X was equally influential on Alfred Russel Wallace, co-originator of the theory of evolution by natural selection, who wrote: “But perhaps the most important book I read was X….It was the first great work I had yet read treating of any of the problems of philosophical biology…and twenty years later gave me the long-sought clue to the effective agent in the evolution of organic species.”

Darwin, and to a lesser extent Wallace, would surely be up there on many lists of the most influential scientists of all time. So you might expect the author of the mysterious X to be similarly feted. But that’s hardly the case. Karl Marx wrote of Thomas Malthus and his Essay on the Principle of Population, for that book is indeed the X in question, that it is “the great destroyer of all hankerings after human development”. There are plenty of people around today who’d say much the same of Marx, but that doesn’t seem to have helped rehabilitate Malthus. Things have moved on in the realm of ‘philosophical biology’, so I doubt contemporary evolutionary scientists find much need to read him. But every generation of social and political scientists seems to feel the obligation to disinter his remains, give them a good kicking, and then pronounce him buried once and for all.

Darwin’s thinking itself fell into eclipse in the early part of the twentieth century, prompting zoologist H.J. Muller to grumble “one hundred years without Darwinism are enough”. Which leads me to offer the following provocation: two hundred and nineteen years without Malthus are enough.

Let me explain why. First of all, it’s worth saying that while Malthus’s writing on population is virtually the only part of his work that gets discussed today, he was also a pioneering economist who was among the first to write about economic booms and busts, and the relative merits of protecting local markets or opening them up to wider competition – topics he debated lengthily with another founding father, David Ricardo. It was, in a sense, the original debate about localism and globalism, and it was one that Malthus lost both intellectually and politically. But with the economics of 2008 and the politics of 2016 ringing in our ears today, it seems to me that Malthus’s key economic concerns, if not necessarily his actual economics, are up for grabs again. Are open private markets, with their boom-bust cycles and their vast global flows of people and goods, the best way of securing human wellbeing? The number of people who think so in the world today seems to be diminishing.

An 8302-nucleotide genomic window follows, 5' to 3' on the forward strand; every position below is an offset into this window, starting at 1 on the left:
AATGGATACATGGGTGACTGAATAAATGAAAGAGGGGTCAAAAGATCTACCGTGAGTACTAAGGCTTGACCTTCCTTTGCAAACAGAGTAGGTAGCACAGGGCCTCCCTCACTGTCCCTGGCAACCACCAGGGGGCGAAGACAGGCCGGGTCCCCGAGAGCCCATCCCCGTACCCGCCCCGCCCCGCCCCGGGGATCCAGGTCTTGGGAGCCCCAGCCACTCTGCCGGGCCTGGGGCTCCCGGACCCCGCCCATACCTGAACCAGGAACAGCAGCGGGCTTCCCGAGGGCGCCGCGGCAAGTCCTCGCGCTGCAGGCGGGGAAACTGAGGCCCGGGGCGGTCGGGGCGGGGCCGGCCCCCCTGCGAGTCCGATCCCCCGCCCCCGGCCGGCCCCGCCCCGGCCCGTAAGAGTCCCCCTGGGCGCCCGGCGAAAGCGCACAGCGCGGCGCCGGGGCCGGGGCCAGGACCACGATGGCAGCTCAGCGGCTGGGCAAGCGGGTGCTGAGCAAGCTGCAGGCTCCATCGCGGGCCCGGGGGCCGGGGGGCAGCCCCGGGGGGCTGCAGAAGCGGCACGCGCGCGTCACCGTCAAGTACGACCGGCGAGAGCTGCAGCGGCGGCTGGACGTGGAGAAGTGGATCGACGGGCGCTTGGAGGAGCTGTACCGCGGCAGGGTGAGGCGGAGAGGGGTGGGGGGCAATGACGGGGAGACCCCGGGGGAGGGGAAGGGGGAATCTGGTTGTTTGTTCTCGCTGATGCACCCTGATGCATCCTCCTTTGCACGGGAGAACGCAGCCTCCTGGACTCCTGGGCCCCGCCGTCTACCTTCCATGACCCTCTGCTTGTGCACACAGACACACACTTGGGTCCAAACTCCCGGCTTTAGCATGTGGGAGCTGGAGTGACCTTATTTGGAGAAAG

Well, perhaps I’ll come back to Malthus’s economics in a later post. For now, let me follow the crowds and say a few words about his thinking on population.

The basics of the issue are simply stated. Malthus postulated that if otherwise unchecked the natural increase in the population of a species tends to outrun the resource base it needs to support itself, leading to misery and famine – a cruel way indeed for population and resources to return to equilibrium. It’s easy to see why this excited the interest of Darwin and Wallace. Overpopulation was a natural felling mechanism, selecting those individuals best able to cope with contemporary conditions. Played out over deep time, the result is evolution from one species to another.

But, the objection routinely goes, people aren’t just natural creatures subject to natural selection. We’re social creatures, and we make our own reality. So if the food supply starts diminishing we figure out ways to increase it, like inventing agriculture. Agriculture, however, can readily be assimilated to the ‘natural’, as part of humanity’s extended phenotype. So those who claim that Malthusian limits don’t apply to humans are effectively assigning our species the status of permanent evolutionary winners. Hmmm, well our species is still a latecomer in the evolutionary parade. And Malthus himself was writing only three lifetimes ago, not even an eye-blink in evolutionary time. Has humanity beaten evolution, and proven Malthus wrong? It’s far too soon to tell.

Henry George was a relatively early objector to Malthus along these lines of self-creating human exceptionalism:

“Both the jayhawk and the man eat chickens; but the more jayhawks, the fewer chickens, while the more men, the more chickens.”

Much latter-day anti-Malthusianism scarcely advances beyond George’s comment, while usually falling short of his aphoristic brio. But there’s a problem with it. George should have written “Both the jayhawk and the man eat chickens; but the more jayhawks, the fewer chickens, while the more men, the more chickens, though the fewer jayhawks”. In other words, humanity doesn’t just conjure extra chickens out of nowhere with a snap of its high-tech fingers. It does it mostly by drawing down on extra resources at the expense of the biota as a whole, and perhaps ultimately at its own expense. It’s not a completely zero-sum game. It’s possible to imagine ways that people might raise more chickens without significant extra detriment to the rest of the biota. But not many. If you look at biotic relationships holistically instead of dyadically as George did, it’s hard to escape the conclusion that humanity (well, some of humanity anyway) has escaped the Malthusian crunch by passing the buck on to other species, creating ‘overpopulation’ crises among them from exogenous habitat loss. Kind of a ‘referred’ Malthusian crisis that hasn’t affected its progenitors – yet.